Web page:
Sarah and Angelina Grimké worked tirelessly for both abolition, and women’s suffrage. The Grimké sisters were the first to say, in print, that women deserved to live alongside men with an equal political footing. They were the first to connect abolitionism with feminism.
Sarah and Angelina Grimké are the first South Carolina-related women to publicly and passionately embrace the cause for women’s suffrage. Their story begins in Charleston, South Carolina, where their bond was strong, even from an early age. Their father, John Faucheraud Grimké served as a colonel in the Continental Army during the American Revolutionary War. Witnessing the cruel treatment of slaves greatly disturbed Sarah and Angelina Grimké during their childhoods.
In the summer months, the Grimkés would travel to the estate in Belmont, to escape the Charleston heat. Their mother, Mary Smith Grimké was reputed to be the epitome of a cruel slave mistress. After spending time in Philadelphia, the Grimké sisters’ religious experiences would drive them towards fighting for abolition.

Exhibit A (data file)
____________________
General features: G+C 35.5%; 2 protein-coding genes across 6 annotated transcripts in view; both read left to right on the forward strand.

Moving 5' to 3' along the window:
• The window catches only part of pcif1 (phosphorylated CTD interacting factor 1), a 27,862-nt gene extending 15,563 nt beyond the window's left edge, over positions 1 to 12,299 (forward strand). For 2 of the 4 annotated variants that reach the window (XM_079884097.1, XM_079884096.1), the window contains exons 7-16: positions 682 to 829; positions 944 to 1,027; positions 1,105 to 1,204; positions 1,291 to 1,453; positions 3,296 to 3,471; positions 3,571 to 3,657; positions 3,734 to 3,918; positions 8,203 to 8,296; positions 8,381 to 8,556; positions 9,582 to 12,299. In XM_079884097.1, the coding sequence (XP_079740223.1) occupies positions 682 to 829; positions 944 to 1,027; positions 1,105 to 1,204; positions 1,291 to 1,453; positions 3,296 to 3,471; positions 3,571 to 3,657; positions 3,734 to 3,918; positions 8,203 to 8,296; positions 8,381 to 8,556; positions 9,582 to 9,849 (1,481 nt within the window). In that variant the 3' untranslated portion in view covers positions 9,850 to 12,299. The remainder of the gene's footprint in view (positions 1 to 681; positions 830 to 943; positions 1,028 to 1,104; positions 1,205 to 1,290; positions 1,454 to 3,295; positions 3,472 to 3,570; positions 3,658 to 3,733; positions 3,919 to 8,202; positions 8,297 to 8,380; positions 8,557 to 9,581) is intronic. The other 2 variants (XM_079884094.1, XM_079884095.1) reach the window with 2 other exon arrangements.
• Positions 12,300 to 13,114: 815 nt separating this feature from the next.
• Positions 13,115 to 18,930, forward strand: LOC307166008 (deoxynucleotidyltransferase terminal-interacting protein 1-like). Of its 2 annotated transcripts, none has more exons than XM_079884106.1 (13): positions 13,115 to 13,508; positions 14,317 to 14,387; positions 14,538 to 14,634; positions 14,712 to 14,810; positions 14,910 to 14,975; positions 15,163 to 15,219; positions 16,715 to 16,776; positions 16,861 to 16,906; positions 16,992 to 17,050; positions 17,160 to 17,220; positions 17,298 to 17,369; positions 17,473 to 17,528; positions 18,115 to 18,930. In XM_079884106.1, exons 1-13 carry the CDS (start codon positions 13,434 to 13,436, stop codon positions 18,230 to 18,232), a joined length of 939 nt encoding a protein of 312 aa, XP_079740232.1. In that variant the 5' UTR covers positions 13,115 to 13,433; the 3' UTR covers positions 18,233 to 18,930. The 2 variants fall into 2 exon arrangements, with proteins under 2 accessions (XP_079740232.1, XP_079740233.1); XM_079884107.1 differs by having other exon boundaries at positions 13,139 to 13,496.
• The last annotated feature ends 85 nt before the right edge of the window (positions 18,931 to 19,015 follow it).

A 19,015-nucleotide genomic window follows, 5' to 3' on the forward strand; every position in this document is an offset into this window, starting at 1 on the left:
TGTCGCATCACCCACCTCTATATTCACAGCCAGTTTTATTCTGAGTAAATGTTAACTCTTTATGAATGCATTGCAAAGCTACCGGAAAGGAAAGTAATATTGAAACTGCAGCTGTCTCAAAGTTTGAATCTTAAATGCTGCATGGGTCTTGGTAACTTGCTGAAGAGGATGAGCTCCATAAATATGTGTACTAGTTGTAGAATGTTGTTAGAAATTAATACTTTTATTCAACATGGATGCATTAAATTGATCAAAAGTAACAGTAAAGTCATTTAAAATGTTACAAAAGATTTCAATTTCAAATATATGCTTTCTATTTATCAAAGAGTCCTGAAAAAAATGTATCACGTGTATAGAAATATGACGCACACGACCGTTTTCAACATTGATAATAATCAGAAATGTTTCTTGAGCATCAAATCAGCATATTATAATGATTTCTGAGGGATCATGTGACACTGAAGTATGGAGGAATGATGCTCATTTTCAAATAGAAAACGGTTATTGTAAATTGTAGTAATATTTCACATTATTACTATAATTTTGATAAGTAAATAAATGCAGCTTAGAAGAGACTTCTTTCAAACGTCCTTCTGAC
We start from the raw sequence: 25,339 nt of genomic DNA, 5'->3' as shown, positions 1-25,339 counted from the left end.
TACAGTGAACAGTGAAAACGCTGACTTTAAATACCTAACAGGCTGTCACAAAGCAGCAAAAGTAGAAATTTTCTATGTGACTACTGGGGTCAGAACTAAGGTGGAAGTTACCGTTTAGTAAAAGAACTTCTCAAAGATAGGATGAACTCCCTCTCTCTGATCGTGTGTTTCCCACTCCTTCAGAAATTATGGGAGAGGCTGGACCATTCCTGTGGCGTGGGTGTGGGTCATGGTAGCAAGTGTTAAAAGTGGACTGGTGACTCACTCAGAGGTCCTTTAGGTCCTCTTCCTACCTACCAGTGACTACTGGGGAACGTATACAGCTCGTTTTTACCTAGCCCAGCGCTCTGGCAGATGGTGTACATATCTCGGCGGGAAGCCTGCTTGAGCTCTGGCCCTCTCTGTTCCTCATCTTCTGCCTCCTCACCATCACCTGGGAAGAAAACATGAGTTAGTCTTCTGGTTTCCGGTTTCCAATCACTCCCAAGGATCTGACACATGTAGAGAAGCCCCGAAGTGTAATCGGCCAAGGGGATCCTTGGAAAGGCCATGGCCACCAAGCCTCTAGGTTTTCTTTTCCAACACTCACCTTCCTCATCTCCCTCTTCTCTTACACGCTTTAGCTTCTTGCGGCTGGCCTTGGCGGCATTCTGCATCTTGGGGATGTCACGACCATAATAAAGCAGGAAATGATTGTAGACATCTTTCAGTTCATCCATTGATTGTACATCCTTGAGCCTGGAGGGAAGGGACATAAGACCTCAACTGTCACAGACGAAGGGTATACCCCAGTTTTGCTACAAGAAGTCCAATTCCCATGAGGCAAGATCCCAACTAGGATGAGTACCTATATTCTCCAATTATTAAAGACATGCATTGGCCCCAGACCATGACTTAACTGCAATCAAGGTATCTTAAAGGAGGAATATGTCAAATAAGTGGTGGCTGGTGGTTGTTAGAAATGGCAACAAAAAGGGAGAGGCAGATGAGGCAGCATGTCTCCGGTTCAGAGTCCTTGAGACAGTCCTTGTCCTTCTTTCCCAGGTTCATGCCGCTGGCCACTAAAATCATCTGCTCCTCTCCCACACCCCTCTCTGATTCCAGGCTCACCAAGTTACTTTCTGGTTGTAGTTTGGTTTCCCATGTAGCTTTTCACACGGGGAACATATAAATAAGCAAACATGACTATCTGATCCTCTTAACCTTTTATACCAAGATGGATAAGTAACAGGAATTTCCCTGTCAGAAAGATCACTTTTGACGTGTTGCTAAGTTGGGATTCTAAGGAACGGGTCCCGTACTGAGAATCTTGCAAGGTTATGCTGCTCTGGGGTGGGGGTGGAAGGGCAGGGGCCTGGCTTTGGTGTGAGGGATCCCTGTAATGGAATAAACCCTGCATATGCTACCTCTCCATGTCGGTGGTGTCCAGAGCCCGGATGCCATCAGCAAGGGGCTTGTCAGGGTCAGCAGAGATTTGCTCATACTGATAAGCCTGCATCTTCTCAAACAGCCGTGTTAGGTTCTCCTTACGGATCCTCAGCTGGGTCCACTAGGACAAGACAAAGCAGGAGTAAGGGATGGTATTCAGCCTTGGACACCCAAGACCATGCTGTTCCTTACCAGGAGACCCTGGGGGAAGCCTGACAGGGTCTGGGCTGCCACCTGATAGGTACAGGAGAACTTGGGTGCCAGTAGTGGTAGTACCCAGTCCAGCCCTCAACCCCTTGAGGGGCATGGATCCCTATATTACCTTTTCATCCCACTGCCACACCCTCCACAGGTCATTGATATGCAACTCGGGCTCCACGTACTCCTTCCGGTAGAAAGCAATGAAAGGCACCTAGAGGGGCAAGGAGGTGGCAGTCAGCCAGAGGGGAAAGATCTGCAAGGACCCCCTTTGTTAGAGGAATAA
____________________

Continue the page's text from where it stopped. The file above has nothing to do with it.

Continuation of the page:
- 5-4 The student will demonstrate an understanding of American economic challenges in the 1920s and 1930s and world conflict in the 1940s.
- Along with the rest of the world, the United States experienced a boom-and-bust period during the 1920s and 1930s. In the United States, this situation led to significant government intervention to stimulate the economy. Other countries did not follow...
- 8-5 The student will understand the impact of Reconstruction, industrialization, and Progressivism on society and politics in South Carolina in the late nineteenth and early twentieth centuries.
- During the periods of Reconstruction, industrial expansion, and the Progressive movement, South Carolina searched for ways to revitalize its economy while maintaining its traditional society. To understand South Carolina’s experience as represen...
- USHC-4 The student will demonstrate an understanding of the industrial development and the consequences of that development on society and politics during the second half of the nineteenth and the early twentieth centuries.
- Political democracy depends upon the active participation of individuals working through political and economic-interest groups to protect their welfare. To understand how groups in the past have protected their rights, the student will utilize the kn...